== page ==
Especially in dealings with their patients, physicians should be cheerful and serene, but neither harsh nor silly. They should be reserved, speak decisively and briefly, exercise self-control, and not be excitable. Ostentation was regarded with particular distaste. Further, "It is disgraceful in any art and especially in medicine, to make a parade of much trouble, display, and talk, and then to do no good" (On Joints 44; in the Hippocratic Corpus). Physicians were urged to refrain from holding lectures for the purpose of drawing a crowd. Conducting one's practice with much fuss, although it might appeal to the vulgar crowd, smacked of charlatanism. Charlatans avoided consultations; good physicians, recognizing their own limitations and respecting their colleagues' knowledge, turned to other competent physicians for advice. Since consultations could lead to disputes, "Physicians who meet in consultation must never quarrel or jeer at one another" (Precepts 8; in the Hippocratic Corpus).
The Physician–Patient Relationship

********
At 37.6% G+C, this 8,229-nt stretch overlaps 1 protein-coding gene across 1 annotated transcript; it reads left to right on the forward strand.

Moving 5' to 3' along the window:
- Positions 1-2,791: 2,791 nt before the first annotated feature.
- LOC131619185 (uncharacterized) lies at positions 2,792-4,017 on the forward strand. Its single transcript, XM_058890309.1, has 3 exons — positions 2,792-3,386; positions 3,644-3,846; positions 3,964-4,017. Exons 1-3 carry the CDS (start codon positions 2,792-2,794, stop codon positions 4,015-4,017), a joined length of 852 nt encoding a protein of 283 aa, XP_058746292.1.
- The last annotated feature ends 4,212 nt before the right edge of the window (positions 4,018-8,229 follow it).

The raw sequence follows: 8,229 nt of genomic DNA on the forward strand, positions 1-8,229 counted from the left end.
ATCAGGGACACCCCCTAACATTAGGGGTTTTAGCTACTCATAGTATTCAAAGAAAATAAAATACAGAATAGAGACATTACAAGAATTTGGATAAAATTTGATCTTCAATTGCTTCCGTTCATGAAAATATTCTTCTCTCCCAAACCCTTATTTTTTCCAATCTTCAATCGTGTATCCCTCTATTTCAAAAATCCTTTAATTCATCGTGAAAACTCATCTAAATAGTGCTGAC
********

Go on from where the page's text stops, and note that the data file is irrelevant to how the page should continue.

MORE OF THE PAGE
Physicians' relationships with their patients usually commenced with an examination followed by a prognosis. Then the physician was faced with two or three ethical decisions:(1) whether to take the case if it appeared to be dangerous or hopeless; (2) what to tell the patient; and (3) what treatment to pursue.
INFORMING THE PATIENT. When determining what to tell their patients, two considerations impinged upon physicians: (1) the effect of their statement on the patient, and (2) the effect of these cases on their own reputation. There was considerable reluctance to take hopeless or doubtful cases. Some physicians, if they considered their cases hopeless, merely informed the patients that they were going to die, and left them. A treatise in the Hippocratic Corpus, probably written in the second century b.c.e., advises physicians to "conceal most things from the patient while you are attending to him … revealing nothing of the patient's future or present condition. For many patients through this cause have taken a turn for the worse" (Decorum 16). If the case was dangerous and the outcome uncertain but not hopeless, it was sometimes suggested that the patient's relatives or some other third party be informed, or that the patient should be told and advised to make a will. Sextus Empiricus, a physician and philosopher of the second century c.e., argued that "The physician who says something false regarding the cure of his patient, and promises to give him something but does not give it, is not lying though he says something false," since in saying it he has regard to the cure of the person he is treating (Against the Logicians 1, 43). The great diversity of advice and examples in both medical and other literature shows that opinions on this delicate question varied considerably then, just as they do now.